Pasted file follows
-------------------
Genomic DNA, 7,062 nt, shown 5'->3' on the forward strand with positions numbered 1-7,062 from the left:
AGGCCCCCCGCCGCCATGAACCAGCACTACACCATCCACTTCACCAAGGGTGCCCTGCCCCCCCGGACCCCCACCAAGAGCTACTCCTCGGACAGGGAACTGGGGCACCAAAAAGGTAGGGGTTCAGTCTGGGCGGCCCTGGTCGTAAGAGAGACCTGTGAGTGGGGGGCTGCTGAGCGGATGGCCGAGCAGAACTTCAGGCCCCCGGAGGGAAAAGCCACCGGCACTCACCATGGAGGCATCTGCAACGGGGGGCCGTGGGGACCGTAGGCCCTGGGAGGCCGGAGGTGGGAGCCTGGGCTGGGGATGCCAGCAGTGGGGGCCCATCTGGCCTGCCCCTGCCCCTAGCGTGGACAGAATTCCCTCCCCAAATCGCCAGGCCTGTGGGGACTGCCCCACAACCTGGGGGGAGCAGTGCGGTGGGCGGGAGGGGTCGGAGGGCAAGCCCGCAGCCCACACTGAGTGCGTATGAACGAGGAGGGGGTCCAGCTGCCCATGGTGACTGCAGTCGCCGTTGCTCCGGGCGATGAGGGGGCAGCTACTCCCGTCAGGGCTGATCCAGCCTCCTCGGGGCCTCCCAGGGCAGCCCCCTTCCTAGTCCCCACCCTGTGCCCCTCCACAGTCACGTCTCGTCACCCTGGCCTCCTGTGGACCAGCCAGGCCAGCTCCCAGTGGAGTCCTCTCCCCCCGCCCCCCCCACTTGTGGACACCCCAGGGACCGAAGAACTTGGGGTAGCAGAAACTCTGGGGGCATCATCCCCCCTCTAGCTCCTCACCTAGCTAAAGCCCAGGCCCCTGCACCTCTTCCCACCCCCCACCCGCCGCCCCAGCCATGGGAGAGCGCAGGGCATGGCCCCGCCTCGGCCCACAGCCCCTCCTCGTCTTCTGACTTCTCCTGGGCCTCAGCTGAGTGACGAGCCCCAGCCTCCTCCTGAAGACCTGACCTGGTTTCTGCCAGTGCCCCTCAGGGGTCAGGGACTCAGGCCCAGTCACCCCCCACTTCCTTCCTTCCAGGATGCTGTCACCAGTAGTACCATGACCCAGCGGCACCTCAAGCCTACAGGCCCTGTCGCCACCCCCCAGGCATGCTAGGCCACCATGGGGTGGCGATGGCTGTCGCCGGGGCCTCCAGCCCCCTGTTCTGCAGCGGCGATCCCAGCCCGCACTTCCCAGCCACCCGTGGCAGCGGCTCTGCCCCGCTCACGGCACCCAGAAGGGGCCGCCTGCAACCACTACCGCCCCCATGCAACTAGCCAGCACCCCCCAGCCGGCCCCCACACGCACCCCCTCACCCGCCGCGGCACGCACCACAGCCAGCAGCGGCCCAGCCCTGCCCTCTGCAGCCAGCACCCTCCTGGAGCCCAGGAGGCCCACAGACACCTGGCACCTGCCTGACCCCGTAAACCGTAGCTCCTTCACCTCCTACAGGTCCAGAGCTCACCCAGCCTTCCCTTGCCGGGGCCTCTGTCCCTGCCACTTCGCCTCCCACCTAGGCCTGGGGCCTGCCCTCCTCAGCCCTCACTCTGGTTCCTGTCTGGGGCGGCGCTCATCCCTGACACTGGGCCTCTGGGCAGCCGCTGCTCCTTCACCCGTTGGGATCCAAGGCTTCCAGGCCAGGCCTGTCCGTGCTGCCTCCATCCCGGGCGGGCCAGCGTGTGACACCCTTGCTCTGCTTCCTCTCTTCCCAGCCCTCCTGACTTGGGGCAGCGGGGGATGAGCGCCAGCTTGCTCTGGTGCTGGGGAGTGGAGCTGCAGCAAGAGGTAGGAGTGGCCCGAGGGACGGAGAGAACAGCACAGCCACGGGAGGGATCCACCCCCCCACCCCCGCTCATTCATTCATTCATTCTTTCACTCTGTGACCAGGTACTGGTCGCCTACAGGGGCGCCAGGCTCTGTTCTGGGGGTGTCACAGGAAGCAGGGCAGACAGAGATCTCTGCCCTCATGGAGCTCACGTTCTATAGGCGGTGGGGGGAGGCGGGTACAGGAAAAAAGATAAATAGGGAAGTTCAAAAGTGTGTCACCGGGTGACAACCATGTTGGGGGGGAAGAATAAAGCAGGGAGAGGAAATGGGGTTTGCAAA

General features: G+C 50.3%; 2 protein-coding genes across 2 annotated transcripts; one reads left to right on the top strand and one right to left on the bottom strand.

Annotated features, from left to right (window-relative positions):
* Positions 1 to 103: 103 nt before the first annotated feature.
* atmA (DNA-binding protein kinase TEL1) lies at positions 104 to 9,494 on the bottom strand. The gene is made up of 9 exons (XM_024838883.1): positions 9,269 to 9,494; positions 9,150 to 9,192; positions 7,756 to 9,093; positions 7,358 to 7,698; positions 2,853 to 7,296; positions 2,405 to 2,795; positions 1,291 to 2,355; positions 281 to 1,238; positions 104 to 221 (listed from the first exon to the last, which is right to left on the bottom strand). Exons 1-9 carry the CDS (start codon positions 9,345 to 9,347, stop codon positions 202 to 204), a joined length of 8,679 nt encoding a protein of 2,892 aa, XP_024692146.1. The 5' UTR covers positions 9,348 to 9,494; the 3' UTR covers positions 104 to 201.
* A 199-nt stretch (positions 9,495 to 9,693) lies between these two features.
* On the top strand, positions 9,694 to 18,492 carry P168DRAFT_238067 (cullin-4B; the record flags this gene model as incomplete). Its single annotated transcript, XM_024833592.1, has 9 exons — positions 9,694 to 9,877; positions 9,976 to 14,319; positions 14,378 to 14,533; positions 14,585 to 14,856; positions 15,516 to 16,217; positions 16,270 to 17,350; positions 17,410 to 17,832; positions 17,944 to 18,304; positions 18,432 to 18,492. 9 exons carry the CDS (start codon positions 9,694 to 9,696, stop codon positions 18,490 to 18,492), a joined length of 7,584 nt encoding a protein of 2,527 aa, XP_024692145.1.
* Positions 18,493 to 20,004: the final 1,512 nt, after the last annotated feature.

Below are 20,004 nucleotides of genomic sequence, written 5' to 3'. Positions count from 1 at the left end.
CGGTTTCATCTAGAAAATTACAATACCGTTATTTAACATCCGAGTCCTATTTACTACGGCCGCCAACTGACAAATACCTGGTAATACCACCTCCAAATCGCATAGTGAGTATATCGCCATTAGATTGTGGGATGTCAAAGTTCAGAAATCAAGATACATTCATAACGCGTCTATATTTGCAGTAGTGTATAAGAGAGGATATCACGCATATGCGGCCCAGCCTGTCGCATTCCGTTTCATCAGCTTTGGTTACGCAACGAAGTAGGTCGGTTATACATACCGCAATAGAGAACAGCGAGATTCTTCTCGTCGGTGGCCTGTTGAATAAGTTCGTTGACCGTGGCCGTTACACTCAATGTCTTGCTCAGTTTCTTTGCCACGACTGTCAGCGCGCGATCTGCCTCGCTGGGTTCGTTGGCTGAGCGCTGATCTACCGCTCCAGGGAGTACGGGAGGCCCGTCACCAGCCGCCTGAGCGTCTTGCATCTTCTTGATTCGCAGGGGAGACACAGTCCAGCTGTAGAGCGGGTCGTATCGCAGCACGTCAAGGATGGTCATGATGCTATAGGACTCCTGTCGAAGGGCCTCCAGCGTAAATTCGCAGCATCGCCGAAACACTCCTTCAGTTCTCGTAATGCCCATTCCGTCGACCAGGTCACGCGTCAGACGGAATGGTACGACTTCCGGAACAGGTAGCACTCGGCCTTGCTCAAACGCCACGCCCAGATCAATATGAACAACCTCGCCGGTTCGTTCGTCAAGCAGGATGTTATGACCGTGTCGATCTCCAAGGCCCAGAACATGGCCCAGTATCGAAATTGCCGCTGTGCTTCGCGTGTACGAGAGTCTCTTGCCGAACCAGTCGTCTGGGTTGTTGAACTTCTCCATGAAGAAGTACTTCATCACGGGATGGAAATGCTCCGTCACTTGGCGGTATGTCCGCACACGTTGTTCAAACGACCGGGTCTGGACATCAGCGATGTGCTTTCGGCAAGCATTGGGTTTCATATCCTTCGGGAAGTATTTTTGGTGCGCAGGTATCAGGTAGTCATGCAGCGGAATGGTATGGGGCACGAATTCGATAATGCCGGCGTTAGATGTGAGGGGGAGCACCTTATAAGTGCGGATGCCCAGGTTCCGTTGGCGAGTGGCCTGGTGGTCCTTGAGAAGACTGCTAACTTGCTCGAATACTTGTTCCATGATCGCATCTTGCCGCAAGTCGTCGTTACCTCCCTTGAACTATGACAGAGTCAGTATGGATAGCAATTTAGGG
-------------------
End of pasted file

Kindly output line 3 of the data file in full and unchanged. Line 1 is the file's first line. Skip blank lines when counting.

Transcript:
General features: G+C 50.3%; 2 protein-coding genes across 2 annotated transcripts; one reads left to right on the top strand and one right to left on the bottom strand.